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Aug 26 2018   8:15PM GMT

Is there a place for old developers on young development teams?

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It’s a tale too often told. A young developer shows up bright eyed and bushy tailed to start a new career in software development. There’s code to create, documentation to write, and problems to solve. The world is a never-ending adventure.

Before you know it, twenty years go by. By then, just about all of the developer’s colleagues have moved into management.

Hands-on work is for the young. They can do the all-nighters. Their energy is boundless. The aging contributor who just wants to create has become the oldest person on the team. She wonders if it was a mistake to stick with the code. Maybe it was better to just go into management.

The story’s not unusual. In fact, I wrote about it in a previous article in which I made the argument that software development is no country for old men …. or old women, for that matter.

But there are exceptions to the conventional thinking. There are people out there who’ve made the conscious decision to stay close to the code and not to go into management. They’ve created lives that are satisfying and prosperous. And they continue to create and contribute. Their stories are worth knowing. So, I’ll share. The first person that comes to mind is Charles Petzold.

 Insights from Charles Petzold

If you’ve programmed Windows, chances are you’ve used one Charles Petzold’s books. He’s written various definitive guides for programming Windows. In addition, he’s written other books about software and the history of computer programming. His book, Code, The Hidden Language of Computer Hardware and Software is an engaging read.

Recently, I had the opportunity to I ask Charles why he stayed with code and never went into management. His response was thought-provoking:

Between 1985 and 2014 — when I joined Xamarin as a full time employee — I was a freelancer, and I thought of myself more of a writer than a programmer — except when I needed to do consulting — so the idea of management never occurred to me.

I guess the equivalent of management for a freelancer would be starting my own consulting firm, and hiring employees. Or even starting a software company and trying to market something. But I simply don’t have the entrepreneurial gene.

My brief experience as a manager (when I worked for NY Life between ’75 and ’85) made me uncomfortable. The interpersonal relationship was awkward.

I like working. I don’t like “managing” others. It seems like a strange word to use when referring to other human beings.

Wow! You’ve got to admire the unfettered honesty. It is indeed thought-provoking.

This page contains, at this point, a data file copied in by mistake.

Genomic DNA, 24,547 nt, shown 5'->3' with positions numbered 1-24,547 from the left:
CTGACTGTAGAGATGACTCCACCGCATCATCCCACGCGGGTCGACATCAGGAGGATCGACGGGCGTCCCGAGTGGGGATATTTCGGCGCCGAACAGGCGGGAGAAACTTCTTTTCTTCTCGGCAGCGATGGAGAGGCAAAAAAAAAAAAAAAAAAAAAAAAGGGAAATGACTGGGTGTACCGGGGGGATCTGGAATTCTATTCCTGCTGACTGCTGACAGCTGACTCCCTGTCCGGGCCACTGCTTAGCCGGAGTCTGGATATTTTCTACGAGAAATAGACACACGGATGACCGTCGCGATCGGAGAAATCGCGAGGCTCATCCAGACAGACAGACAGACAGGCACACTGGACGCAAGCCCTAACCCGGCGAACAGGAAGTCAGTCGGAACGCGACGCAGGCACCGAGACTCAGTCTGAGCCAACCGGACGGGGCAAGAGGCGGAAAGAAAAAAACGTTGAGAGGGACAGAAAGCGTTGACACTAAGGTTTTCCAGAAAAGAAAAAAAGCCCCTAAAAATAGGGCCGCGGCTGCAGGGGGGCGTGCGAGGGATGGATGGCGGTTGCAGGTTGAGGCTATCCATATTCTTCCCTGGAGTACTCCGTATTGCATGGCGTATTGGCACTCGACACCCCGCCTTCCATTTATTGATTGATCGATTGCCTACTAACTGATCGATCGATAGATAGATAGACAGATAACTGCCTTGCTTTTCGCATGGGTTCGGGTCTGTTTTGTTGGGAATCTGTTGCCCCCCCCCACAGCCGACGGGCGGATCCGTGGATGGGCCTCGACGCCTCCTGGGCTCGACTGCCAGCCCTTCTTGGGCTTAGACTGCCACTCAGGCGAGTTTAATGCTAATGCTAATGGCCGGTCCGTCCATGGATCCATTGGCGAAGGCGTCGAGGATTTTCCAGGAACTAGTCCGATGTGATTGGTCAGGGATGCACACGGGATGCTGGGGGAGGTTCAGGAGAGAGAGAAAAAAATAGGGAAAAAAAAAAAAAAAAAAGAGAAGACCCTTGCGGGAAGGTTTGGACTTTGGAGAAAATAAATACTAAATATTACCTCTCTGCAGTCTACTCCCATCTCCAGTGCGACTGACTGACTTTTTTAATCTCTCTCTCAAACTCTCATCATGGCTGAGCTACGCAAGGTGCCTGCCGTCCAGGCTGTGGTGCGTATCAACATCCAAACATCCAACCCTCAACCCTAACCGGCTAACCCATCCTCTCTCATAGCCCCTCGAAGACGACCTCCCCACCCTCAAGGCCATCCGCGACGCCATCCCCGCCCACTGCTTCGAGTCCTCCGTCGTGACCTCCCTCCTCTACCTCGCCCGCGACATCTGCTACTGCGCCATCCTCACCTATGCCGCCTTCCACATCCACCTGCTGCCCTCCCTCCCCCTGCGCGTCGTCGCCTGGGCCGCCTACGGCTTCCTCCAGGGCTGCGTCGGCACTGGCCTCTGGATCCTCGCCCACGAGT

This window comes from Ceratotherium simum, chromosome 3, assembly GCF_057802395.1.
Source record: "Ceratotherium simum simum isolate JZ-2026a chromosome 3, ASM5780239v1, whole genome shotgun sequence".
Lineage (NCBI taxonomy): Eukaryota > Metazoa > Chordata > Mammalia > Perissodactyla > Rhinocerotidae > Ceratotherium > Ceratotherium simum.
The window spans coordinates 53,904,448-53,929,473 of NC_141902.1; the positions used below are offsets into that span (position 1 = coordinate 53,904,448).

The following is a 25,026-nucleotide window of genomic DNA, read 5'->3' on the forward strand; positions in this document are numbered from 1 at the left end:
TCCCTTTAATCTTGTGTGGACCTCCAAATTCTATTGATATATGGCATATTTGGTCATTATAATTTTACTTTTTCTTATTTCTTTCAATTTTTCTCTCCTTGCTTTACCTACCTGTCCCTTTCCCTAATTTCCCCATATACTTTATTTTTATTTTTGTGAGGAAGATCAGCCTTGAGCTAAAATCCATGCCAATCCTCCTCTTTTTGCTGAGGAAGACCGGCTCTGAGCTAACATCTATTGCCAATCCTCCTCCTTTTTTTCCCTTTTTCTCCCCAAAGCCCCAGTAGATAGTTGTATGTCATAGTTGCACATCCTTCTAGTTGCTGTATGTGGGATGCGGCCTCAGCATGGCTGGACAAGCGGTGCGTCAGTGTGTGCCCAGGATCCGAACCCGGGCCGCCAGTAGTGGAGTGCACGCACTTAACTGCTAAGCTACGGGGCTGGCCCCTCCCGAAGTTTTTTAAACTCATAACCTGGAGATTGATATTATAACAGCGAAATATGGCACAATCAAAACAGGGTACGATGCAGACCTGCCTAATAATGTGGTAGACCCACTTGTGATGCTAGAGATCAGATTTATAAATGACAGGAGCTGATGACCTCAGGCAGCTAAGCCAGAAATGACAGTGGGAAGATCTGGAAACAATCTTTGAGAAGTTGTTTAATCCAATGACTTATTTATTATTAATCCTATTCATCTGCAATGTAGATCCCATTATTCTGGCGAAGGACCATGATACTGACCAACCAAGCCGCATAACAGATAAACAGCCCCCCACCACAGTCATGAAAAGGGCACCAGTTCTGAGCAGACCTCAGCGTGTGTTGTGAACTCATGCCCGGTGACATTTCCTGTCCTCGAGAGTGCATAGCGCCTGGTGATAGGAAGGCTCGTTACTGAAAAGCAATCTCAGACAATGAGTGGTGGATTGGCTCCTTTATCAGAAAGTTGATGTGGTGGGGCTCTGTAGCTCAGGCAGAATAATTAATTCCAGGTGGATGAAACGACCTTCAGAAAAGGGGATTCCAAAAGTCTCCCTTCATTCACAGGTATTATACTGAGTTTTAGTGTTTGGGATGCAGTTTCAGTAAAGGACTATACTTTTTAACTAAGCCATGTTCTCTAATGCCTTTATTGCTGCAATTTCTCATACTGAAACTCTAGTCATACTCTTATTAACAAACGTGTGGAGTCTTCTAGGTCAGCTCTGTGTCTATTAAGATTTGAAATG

Another person who made the conscious decision to stay close to the code is noted technology writer, Steven J. Vaughan-Nichols.

Steven J. Vaughan-Nichols

Steven J. Vaughan-Nichols, aka sjvn, is an internationally known technology writer and industry analyst. He’s been writing about technology and the business of technology for a long time, since CP/M-80, one of the early operating systems for the personal computer. Sjvn is considered a trusted authority by many because he stays close to tech. He too has steered clear of the management track. He elaborated:

In my case, I went from being an OK programmer to being a decent sysadmin and finally to being a pretty good, if I say so myself, technology journalist. I tried management every step of the way, but the bottom line is, I’m a mediocre manager. I could have faked it — I fear many IT managers do just that — but I knew I wasn’t good at it. I have zero interest in doing lousy work.

Again, another instance of unfettered honesty. The same can be said of dotNetDave.

dotNetDave

David McCarter is a noted developer and Microsoft MVP (Most Valuable Professional). Dave has written a number of books and published many videos about computer programming. His YouTube series, dotNetDave Explains, is a hit among .NET developers. Dave has been coding for a long time and has no intention of doing anything else. For him, it’s the challenge of continuous learning. He explained:

In any career I’ve done, I’ve always wanted to progress. If I’m not progressing, I’m not growing. The natural progression of a developer is beginner, intermediate, senior, and then maybe a lead and then maybe into management. Since the early 2000s I’ve known this, but have purposely avoided going into management. I like coding too much. As soon as you go into management, you stop coding. The reason I like coding — and I’ve talked about this in my books and conference sessions — is that it’s like guitar playing. I can never learn every song. There’s always something new I can learn. Programming is the same way. This world changes everyday. Coding is a way for me to learn. And, as I’ve said many times, the day I stop learning is probably the day I die.

Dave is a example of a life lived in the pursuit of continuous learning. He’s influenced many over the years. Younger developers are following his lead. Take 32-year-old developer and architect, Derek Zott, for example,

Derek Zott

Derek Zott is a programmer who has been at it since he was 15 years old. He works at a well-known software company. I met him through my wandering about the Internet. As I talked to Derek, I was taken back to a time when the code was everything, when the principal ambition was to make good stuff. Derek said: